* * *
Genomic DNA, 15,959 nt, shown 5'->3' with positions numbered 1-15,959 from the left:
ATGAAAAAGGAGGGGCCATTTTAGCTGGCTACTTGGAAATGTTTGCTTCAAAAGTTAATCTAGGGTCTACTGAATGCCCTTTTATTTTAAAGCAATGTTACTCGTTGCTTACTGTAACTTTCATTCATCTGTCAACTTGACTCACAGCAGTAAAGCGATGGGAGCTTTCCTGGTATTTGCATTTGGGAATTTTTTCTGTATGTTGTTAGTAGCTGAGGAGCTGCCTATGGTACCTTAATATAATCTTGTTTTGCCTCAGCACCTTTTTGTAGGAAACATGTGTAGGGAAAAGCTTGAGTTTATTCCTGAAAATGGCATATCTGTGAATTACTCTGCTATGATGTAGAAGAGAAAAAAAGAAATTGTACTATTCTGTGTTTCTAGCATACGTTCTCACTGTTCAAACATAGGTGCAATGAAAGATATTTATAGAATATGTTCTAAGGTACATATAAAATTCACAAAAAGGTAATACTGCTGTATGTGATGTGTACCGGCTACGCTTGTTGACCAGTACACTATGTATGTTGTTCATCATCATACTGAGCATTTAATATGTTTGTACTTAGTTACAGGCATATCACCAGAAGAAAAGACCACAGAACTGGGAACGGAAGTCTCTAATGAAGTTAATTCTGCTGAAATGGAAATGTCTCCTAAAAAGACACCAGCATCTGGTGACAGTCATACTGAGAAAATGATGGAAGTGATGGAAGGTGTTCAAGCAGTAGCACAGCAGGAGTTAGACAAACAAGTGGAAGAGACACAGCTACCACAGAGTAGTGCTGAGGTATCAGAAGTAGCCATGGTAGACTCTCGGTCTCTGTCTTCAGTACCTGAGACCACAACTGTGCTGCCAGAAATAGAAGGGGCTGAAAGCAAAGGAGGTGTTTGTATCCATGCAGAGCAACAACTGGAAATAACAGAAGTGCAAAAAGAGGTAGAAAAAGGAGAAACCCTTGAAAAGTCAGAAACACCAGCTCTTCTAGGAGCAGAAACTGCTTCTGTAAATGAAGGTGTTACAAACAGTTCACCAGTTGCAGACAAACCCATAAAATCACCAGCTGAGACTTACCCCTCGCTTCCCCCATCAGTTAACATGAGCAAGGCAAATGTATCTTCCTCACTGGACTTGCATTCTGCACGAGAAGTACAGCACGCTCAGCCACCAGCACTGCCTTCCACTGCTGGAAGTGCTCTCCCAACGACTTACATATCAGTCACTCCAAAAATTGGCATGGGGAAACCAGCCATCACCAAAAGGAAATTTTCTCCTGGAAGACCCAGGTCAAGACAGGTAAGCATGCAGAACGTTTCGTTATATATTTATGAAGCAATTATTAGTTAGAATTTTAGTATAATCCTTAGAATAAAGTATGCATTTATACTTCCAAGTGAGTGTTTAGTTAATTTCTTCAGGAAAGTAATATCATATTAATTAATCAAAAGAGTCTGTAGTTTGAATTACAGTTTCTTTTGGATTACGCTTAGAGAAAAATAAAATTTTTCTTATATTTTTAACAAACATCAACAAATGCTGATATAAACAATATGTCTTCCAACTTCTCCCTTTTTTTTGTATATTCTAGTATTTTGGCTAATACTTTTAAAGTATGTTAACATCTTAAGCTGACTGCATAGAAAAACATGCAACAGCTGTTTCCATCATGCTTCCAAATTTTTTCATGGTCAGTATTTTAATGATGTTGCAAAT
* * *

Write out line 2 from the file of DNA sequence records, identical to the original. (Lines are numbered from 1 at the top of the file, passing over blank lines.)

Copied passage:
ATGAAAAAGGAGGGGCCATTTTAGCTGGCTACTTGGAAATGTTTGCTTCAAAAGTTAATCTAGGGTCTACTGAATGCCCTTTTATTTTAAAGCAATGTTACTCGTTGCTTACTGTAACTTTCATTCATCTGTCAACTTGACTCACAGCAGTAAAGCGATGGGAGCTTTCCTGGTATTTGCATTTGGGAATTTTTTCTGTATGTTGTTAGTAGCTGAGGAGCTGCCTATGGTACCTTAATATAATCTTGTTTTGCCTCAGCACCTTTTTGTAGGAAACATGTGTAGGGAAAAGCTTGAGTTTATTCCTGAAAATGGCATATCTGTGAATTACTCTGCTATGATGTAGAAGAGAAAAAAAGAAATTGTACTATTCTGTGTTTCTAGCATACGTTCTCACTGTTCAAACATAGGTGCAATGAAAGATATTTATAGAATATGTTCTAAGGTACATATAAAATTCACAAAAAGGTAATACTGCTGTATGTGATGTGTACCGGCTACGCTTGTTGACCAGTACACTATGTATGTTGTTCATCATCATACTGAGCATTTAATATGTTTGTACTTAGTTACAGGCATATCACCAGAAGAAAAGACCACAGAACTGGGAACGGAAGTCTCTAATGAAGTTAATTCTGCTGAAATGGAAATGTCTCCTAAAAAGACACCAGCATCTGGTGACAGTCATACTGAGAAAATGATGGAAGTGATGGAAGGTGTTCAAGCAGTAGCACAGCAGGAGTTAGACAAACAAGTGGAAGAGACACAGCTACCACAGAGTAGTGCTGAGGTATCAGAAGTAGCCATGGTAGACTCTCGGTCTCTGTCTTCAGTACCTGAGACCACAACTGTGCTGCCAGAAATAGAAGGGGCTGAAAGCAAAGGAGGTGTTTGTATCCATGCAGAGCAACAACTGGAAATAACAGAAGTGCAAAAAGAGGTAGAAAAAGGAGAAACCCTTGAAAAGTCAGAAACACCAGCTCTTCTAGGAGCAGAAACTGCTTCTGTAAATGAAGGTGTTACAAACAGTTCACCAGTTGCAGACAAACCCATAAAATCACCAGCTGAGACTTACCCCTCGCTTCCCCCATCAGTTAACATGAGCAAGGCAAATGTATCTTCCTCACTGGACTTGCATTCTGCACGAGAAGTACAGCACGCTCAGCCACCAGCACTGCCTTCCACTGCTGGAAGTGCTCTCCCAACGACTTACATATCAGTCACTCCAAAAATTGGCATGGGGAAACCAGCCATCACCAAAAGGAAATTTTCTCCTGGAAGACCCAGGTCAAGACAGGTAAGCATGCAGAACGTTTCGTTATATATTTATGAAGCAATTATTAGTTAGAATTTTAGTATAATCCTTAGAATAAAGTATGCATTTATACTTCCAAGTGAGTGTTTAGTTAATTTCTTCAGGAAAGTAATATCATATTAATTAATCAAAAGAGTCTGTAGTTTGAATTACAGTTTCTTTTGGATTACGCTTAGAGAAAAATAAAATTTTTCTTATATTTTTAACAAACATCAACAAATGCTGATATAAACAATATGTCTTCCAACTTCTCCCTTTTTTTTGTATATTCTAGTATTTTGGCTAATACTTTTAAAGTATGTTAACATCTTAAGCTGACTGCATAGAAAAACATGCAACAGCTGTTTCCATCATGCTTCCAAATTTTTTCATGGTCAGTATTTTAATGATGTTGCAAAT